I recently began listening to a podcast titled, This Movie Changed Me, from the On Being Project. Of course the premise got me to thinking about which movie(s) “changed” me. It’s one thing to say that a movie is our “favorite.” It’s another to say that a movie “moved” us. To use the verb “change” is to narrow down the possibilities.
Oddly, the more I thought about movies that had changed me, the more I also thought about music. The more I thought about music, I realized that my mind gravitated not towards individual songs but to albums. Digital music and streaming services have enabled us to access individual songs far more easily, but we can’t forget the importance of the whole album’s context. So often in worship I remind the congregation that the one Scripture passage on which I’m preaching fits into a much larger story of God’s Word. I feel like the same thing happens on an album, whether the source is vinyl, CD, digital, or the rare, occasional cassette tape.
As the list of albums that changed me grew longer, I noticed that these were not necessarily my favorite albums by the artists. Some of them contain individual songs that I barely remember or didn’t particularly like. However, the album as a whole spoke to me, sometimes because of circumstances and other times I was simply changed by the joy of the music.
So, here are the albums that “changed” me. Click on the title for links to videos of some of the songs. I hope they will inspire you, too, to reflect on what has changed you.
Click on the above link to view this album cover: the mullet, the backwards chair, the too-big font on a sunset background…. Don’t let the datedness of the cover fool you. It was one of the first cassette tapes I remember buying. The first song was the title track, and discipleship made sense to my pre-teen self because of the way he sang it. Every song that followed taught me something about following Jesus. It wasn’t my favorite album by SC2 (and I owned all of his albums at one time!), but it’s the one that changed how I could experience Scripture’s stories through music.
As Australia’s Hillsong Church and their worship leader, Darlene Zschech, became more familiar to American audiences in the late 90s and early 00s, I remember hearing someone scoff at the idea that a woman could be a worship leader. This was one of the CDs I bought and listened to when I would run the perimeter of my college campus (shout out to the Discman, which velcro-ed around my hand and was heavy enough to give me some muscle definition on that arm!). Hearing a woman’s voice lead in worship led me to scoff at the thought of a woman not being a worship leader. There were no politics on the album, no pushes for equality, only the pursuit of God’s presence.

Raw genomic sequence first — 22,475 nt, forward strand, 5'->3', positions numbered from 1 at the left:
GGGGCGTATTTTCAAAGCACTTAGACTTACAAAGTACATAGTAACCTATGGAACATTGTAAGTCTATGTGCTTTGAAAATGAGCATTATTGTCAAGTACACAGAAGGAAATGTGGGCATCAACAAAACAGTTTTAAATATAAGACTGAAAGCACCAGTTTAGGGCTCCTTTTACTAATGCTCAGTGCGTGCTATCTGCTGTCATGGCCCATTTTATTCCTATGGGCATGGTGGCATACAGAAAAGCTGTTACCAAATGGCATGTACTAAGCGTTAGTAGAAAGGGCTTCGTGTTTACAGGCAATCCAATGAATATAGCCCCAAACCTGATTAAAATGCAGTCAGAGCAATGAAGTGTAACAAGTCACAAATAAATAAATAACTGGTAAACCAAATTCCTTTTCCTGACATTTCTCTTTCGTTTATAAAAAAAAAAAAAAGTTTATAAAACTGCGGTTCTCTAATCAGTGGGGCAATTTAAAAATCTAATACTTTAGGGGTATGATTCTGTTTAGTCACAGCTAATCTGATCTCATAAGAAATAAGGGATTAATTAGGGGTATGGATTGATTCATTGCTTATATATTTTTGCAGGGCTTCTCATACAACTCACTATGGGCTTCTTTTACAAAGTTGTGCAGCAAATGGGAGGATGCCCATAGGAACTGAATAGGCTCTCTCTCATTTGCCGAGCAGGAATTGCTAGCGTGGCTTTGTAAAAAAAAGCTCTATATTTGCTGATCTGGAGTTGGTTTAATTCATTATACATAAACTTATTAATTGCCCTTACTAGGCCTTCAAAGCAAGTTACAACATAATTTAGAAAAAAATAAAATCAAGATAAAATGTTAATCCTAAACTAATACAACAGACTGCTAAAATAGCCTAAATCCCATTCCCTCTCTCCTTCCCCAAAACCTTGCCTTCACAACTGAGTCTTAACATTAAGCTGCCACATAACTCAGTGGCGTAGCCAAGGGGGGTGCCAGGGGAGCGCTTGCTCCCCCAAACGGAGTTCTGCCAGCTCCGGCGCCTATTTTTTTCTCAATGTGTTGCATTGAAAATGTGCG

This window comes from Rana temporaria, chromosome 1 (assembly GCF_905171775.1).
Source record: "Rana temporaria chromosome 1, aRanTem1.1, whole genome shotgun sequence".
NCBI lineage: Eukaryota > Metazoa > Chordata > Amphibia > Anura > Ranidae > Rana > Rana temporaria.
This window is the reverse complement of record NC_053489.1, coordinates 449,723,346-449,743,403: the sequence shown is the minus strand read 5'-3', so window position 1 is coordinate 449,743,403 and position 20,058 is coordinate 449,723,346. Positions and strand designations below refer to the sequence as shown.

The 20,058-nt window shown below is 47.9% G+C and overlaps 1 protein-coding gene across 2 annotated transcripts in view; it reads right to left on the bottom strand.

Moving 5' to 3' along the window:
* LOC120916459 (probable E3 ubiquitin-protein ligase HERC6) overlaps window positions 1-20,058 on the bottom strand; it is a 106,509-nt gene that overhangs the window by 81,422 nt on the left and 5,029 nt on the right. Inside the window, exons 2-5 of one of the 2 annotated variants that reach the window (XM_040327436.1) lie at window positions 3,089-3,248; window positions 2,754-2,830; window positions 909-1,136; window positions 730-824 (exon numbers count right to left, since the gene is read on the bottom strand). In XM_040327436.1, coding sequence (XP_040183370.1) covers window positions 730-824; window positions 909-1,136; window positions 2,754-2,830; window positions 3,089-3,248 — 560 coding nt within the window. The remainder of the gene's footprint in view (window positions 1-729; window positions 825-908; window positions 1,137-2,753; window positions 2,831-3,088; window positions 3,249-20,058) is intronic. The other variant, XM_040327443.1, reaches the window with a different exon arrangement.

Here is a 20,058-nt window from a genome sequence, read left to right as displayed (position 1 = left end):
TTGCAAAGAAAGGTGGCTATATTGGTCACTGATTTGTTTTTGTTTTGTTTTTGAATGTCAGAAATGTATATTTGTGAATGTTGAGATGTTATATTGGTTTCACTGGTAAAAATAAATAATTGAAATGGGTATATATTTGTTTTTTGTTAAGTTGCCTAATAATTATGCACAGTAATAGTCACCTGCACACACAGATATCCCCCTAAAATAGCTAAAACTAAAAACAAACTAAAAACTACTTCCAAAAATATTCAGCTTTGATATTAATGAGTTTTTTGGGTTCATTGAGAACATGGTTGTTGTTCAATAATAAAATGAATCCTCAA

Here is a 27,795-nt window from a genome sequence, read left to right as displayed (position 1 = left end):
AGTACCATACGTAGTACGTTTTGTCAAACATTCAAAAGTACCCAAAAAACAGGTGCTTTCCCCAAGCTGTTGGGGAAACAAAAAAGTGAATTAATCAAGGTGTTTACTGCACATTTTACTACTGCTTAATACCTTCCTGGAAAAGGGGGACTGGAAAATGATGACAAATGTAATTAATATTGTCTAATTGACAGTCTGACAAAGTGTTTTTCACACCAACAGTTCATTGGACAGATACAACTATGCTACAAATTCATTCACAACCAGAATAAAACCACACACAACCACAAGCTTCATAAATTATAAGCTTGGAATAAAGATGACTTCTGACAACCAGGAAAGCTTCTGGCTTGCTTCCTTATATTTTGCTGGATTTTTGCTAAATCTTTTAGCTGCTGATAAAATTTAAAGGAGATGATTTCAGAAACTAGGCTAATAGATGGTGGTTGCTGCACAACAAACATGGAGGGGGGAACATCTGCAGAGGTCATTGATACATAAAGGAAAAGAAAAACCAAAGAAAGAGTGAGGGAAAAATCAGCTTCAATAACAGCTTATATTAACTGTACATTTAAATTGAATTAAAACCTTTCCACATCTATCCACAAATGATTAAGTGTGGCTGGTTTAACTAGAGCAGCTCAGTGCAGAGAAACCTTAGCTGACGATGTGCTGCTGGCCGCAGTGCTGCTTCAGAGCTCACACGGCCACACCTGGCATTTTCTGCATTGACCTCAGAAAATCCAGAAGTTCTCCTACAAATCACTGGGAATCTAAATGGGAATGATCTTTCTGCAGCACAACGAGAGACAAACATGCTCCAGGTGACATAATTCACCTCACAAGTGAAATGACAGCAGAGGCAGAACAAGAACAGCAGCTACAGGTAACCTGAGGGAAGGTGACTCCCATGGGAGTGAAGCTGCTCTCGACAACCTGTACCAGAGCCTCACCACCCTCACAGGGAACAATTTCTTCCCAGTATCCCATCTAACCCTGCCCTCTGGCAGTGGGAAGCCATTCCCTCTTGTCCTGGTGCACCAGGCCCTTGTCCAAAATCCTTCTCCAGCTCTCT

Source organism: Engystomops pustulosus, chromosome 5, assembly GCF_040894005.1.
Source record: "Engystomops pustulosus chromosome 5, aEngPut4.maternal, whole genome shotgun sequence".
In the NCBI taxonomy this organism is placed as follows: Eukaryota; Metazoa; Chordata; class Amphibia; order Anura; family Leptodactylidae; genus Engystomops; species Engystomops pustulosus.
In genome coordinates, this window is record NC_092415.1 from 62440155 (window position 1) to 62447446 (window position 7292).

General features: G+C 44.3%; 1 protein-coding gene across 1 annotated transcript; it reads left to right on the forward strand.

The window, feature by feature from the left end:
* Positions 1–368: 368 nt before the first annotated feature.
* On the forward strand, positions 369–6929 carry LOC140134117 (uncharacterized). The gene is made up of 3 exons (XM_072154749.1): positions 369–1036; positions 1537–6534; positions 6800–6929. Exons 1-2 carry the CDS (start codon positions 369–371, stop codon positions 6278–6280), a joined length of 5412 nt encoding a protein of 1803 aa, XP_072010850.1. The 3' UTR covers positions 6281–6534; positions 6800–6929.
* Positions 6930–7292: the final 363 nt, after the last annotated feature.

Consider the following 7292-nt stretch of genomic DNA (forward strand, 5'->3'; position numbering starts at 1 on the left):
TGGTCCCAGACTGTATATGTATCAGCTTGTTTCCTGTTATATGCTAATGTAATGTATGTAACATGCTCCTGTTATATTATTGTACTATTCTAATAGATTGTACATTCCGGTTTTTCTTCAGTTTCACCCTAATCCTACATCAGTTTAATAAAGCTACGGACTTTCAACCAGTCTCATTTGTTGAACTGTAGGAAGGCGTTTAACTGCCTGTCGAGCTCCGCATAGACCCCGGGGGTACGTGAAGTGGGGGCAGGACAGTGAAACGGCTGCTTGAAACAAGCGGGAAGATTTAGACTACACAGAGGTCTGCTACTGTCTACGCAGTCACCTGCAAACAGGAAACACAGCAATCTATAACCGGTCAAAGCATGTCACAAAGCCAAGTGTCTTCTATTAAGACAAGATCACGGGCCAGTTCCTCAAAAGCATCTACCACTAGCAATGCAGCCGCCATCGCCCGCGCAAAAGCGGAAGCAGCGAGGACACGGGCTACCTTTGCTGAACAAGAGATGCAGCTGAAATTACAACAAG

This isn’t exactly the same kind of prayer found on the previous two albums! It’s beautiful and haunting and romantic and inviting and, to quote the title track, “sweet intoxication.” The tracks became more and more relaxing as the album progresses and is still my go-to when winding down in the evenings. I often fell asleep by the end — sans drunkenness, of course.
If you’ve read this blog or heard me preach or had a five-minute conversation with me, you know how much I love Paul Thorn. That love began with this album. My dad heard about it on NPR, sent me the link and said, “I think you’ll like this guy. He grew up Pentecostal in Tupelo.” I loved how Thorn could take the religious music of his upbringing and combine it so effortlessly with storytelling and humor. A Long Way From Tupelo took me on a journey of becoming a cool Christian, and I’m still trying to tread that path with this soundtrack.
In the course of one year, I was ordained, my relationship at the time ended, and my niece was born. In the midst of all that change, I experienced first-time heartaches, conflicts, and doubts in pastoral work and leading up to my ordination that made me wonder if I’d made a mistake in seeking ordination as a minister. The work with which I had fallen in love seemed to unravel, alongside the relationship. Yet joy arrived with my niece, and the album, Strict Joy, appeared with truth that I needed. The first song even speaks of a tourist town, and I lived in a tourist town at that time! The Swell Season was made up of a guy and girl who starred in the film, Once. They fell in love, were together for a while, but their relationship unraveled, too. The album speaks to their break-up and all the emotions that accompanied it. They spoke and sang my range of emotions, but the album did not leave me in a place of lament. Instead, it called me to move through the truth of doubt, heartache, and pain, into the resurrection of strictly joy.
If you talk to me for five minutes, you know I love Paul Thorn. If you talk to me for ten minutes, we’ll be discussing Mumford & Sons. Like Thorn, their religious heritage is very present in the lyrics. They are also plain cool. I love not only every song on the album but the order of the songs as well. It’s easy to forget the creative energy that goes into the songs’ order, but these build so well upon each other. Warning: there is one bad word in one song. Confession: that is my favorite song on the album.
I wrote about them recently. I preached about them recently. I wrote about them again recently. The first and last songs are perfect bookends to the messages in between. Laughter, pain, reflection, confession… it’s all in there. And they’ll come back again… and again… and again….
all good things to each of you,